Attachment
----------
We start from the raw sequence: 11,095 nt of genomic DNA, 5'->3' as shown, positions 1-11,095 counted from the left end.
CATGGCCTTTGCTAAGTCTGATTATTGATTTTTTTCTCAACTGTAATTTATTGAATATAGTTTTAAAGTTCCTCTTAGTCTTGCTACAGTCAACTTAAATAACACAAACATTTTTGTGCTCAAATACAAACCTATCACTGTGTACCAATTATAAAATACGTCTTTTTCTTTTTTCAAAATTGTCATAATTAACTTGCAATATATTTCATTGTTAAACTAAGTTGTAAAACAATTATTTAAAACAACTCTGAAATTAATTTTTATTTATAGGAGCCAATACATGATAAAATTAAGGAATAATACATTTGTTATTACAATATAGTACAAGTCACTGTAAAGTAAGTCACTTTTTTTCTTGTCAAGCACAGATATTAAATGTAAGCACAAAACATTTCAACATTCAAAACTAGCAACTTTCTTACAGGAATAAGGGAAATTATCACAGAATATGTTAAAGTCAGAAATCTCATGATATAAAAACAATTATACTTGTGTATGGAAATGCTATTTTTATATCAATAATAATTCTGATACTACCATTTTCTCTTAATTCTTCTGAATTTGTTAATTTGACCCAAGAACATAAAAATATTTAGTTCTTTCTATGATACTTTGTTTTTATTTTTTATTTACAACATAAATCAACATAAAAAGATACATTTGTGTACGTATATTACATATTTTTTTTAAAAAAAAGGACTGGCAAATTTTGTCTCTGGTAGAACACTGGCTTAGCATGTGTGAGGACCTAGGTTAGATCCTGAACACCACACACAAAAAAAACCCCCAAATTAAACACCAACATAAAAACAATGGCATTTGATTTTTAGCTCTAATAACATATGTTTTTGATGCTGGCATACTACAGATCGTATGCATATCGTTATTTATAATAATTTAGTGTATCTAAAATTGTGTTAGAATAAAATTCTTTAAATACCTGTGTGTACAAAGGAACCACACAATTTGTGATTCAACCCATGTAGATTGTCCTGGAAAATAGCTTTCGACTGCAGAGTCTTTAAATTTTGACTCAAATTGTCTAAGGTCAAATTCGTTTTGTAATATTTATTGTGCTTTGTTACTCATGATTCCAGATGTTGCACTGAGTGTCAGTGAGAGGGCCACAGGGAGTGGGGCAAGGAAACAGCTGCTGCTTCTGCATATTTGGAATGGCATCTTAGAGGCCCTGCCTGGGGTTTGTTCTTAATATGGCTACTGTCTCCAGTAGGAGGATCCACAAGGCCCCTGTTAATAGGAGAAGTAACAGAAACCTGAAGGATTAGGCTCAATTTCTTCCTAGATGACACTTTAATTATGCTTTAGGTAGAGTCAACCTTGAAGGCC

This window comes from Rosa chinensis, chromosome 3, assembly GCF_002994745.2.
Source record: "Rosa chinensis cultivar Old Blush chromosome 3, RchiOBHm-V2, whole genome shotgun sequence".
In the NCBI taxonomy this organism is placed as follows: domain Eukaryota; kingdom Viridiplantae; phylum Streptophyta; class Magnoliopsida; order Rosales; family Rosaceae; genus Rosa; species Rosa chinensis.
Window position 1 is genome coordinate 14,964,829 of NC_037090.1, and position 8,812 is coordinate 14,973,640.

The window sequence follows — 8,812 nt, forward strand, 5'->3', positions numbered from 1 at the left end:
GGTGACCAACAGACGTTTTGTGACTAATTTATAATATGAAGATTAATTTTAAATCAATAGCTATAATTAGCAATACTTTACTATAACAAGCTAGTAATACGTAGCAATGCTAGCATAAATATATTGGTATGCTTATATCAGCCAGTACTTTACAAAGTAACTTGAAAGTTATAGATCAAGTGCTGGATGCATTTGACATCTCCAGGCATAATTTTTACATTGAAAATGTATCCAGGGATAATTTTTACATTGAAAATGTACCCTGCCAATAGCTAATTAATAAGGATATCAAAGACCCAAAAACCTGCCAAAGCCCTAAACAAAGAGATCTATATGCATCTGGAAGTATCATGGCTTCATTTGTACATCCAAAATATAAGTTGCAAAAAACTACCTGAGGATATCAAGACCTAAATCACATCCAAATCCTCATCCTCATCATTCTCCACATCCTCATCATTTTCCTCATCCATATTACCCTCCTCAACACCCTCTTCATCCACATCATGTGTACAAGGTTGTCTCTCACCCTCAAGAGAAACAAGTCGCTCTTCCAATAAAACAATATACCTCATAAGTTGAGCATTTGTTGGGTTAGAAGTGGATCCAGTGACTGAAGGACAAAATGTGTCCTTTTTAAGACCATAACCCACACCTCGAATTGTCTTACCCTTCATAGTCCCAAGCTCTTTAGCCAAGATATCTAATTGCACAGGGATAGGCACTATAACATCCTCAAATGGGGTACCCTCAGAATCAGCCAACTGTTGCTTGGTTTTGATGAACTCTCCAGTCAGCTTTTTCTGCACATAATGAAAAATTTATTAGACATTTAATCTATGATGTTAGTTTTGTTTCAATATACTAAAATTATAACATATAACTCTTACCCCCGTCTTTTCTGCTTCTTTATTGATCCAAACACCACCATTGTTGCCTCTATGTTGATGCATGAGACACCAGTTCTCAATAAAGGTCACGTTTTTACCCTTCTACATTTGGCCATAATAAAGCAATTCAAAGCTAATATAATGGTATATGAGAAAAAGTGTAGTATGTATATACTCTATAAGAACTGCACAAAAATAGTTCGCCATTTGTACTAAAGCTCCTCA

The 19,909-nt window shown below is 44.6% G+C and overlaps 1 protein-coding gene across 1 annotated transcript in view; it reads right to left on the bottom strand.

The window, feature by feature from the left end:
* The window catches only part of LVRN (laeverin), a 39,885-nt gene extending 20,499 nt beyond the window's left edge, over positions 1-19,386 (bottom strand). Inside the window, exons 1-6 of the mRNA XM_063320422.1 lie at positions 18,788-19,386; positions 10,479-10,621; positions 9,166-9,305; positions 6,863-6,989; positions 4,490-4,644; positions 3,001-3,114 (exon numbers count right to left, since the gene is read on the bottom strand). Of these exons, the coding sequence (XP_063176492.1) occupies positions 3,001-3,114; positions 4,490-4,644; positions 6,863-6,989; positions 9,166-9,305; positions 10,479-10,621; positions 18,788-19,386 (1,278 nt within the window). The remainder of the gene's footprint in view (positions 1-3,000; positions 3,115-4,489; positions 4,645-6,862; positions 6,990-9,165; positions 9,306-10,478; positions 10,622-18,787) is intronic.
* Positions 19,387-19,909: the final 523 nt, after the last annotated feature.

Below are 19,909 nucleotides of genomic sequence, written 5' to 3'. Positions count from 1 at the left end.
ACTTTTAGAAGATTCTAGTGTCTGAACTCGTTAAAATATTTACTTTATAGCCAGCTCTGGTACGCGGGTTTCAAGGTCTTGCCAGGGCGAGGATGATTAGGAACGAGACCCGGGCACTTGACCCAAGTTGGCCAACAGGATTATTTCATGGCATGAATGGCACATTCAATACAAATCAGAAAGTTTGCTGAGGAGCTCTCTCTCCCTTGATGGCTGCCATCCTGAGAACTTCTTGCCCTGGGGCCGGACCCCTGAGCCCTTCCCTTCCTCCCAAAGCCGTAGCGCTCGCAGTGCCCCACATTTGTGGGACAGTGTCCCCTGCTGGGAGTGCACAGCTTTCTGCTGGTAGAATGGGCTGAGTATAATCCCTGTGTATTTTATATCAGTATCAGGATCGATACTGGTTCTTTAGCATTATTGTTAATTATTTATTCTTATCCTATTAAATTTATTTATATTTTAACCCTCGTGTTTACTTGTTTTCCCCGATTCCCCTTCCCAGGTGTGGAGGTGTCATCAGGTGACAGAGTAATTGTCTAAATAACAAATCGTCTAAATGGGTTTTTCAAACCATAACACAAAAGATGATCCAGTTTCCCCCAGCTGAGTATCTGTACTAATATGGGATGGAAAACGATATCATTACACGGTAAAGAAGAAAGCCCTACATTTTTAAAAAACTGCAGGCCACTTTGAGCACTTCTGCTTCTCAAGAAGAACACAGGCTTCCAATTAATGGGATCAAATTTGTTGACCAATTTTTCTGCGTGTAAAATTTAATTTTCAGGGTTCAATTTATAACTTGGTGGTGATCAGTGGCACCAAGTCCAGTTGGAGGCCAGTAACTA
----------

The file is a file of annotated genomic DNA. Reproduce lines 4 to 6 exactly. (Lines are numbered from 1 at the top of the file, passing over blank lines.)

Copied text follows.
Source record: "Rosa chinensis cultivar Old Blush chromosome 3, RchiOBHm-V2, whole genome shotgun sequence".
In the NCBI taxonomy this organism is placed as follows: domain Eukaryota; kingdom Viridiplantae; phylum Streptophyta; class Magnoliopsida; order Rosales; family Rosaceae; genus Rosa; species Rosa chinensis.
Window position 1 is genome coordinate 14,964,829 of NC_037090.1, and position 8,812 is coordinate 14,973,640.